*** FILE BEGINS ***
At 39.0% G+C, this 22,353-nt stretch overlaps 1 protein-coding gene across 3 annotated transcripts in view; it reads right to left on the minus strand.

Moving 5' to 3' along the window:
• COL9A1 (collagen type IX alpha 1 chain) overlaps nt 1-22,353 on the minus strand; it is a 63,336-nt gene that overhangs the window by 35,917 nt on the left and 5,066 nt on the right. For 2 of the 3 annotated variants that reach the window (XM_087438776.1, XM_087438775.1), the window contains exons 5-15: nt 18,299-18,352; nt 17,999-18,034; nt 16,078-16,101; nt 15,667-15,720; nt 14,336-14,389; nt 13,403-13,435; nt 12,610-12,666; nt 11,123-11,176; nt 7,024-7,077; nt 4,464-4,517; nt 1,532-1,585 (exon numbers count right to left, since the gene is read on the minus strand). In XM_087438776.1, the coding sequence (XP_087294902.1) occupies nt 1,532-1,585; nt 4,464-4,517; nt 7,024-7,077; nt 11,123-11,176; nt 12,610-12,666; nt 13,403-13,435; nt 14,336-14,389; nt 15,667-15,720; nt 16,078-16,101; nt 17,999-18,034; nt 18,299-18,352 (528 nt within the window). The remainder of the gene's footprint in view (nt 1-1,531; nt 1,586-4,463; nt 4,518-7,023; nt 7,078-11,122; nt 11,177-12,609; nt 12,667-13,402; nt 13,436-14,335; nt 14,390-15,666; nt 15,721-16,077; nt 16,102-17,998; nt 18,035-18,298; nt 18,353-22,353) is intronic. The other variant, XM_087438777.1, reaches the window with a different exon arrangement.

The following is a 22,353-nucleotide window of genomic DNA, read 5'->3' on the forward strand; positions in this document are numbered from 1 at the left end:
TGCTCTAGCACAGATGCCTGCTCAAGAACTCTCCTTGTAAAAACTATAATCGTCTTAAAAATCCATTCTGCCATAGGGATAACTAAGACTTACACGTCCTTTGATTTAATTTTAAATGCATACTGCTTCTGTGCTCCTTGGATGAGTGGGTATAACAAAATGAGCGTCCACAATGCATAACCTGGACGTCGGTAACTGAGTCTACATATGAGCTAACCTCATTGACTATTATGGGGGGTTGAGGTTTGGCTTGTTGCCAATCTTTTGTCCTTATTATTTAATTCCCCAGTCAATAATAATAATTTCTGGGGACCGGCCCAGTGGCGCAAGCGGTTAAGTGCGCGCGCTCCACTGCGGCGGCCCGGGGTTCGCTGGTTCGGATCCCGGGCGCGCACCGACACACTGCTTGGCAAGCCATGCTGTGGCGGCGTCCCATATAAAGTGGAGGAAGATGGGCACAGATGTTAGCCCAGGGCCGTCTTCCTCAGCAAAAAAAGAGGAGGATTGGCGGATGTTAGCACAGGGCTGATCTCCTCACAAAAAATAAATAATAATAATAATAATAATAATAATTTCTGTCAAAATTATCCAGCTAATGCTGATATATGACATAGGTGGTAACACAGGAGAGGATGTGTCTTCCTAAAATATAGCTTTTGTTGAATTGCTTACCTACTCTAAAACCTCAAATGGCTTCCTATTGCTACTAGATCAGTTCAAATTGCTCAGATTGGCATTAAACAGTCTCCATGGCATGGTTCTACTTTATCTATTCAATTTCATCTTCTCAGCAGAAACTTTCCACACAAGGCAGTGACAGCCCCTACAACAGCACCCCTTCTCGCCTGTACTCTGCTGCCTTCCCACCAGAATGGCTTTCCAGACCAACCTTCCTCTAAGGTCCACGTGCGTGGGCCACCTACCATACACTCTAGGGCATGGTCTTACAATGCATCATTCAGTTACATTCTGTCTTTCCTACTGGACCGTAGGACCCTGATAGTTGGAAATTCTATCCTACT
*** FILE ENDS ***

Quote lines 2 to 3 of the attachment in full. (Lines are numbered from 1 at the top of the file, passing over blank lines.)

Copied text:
Moving 5' to 3' along the window:
• COL9A1 (collagen type IX alpha 1 chain) overlaps nt 1-22,353 on the minus strand; it is a 63,336-nt gene that overhangs the window by 35,917 nt on the left and 5,066 nt on the right. For 2 of the 3 annotated variants that reach the window (XM_087438776.1, XM_087438775.1), the window contains exons 5-15: nt 18,299-18,352; nt 17,999-18,034; nt 16,078-16,101; nt 15,667-15,720; nt 14,336-14,389; nt 13,403-13,435; nt 12,610-12,666; nt 11,123-11,176; nt 7,024-7,077; nt 4,464-4,517; nt 1,532-1,585 (exon numbers count right to left, since the gene is read on the minus strand). In XM_087438776.1, the coding sequence (XP_087294902.1) occupies nt 1,532-1,585; nt 4,464-4,517; nt 7,024-7,077; nt 11,123-11,176; nt 12,610-12,666; nt 13,403-13,435; nt 14,336-14,389; nt 15,667-15,720; nt 16,078-16,101; nt 17,999-18,034; nt 18,299-18,352 (528 nt within the window). The remainder of the gene's footprint in view (nt 1-1,531; nt 1,586-4,463; nt 4,518-7,023; nt 7,078-11,122; nt 11,177-12,609; nt 12,667-13,402; nt 13,436-14,335; nt 14,390-15,666; nt 15,721-16,077; nt 16,102-17,998; nt 18,035-18,298; nt 18,353-22,353) is intronic. The other variant, XM_087438777.1, reaches the window with a different exon arrangement.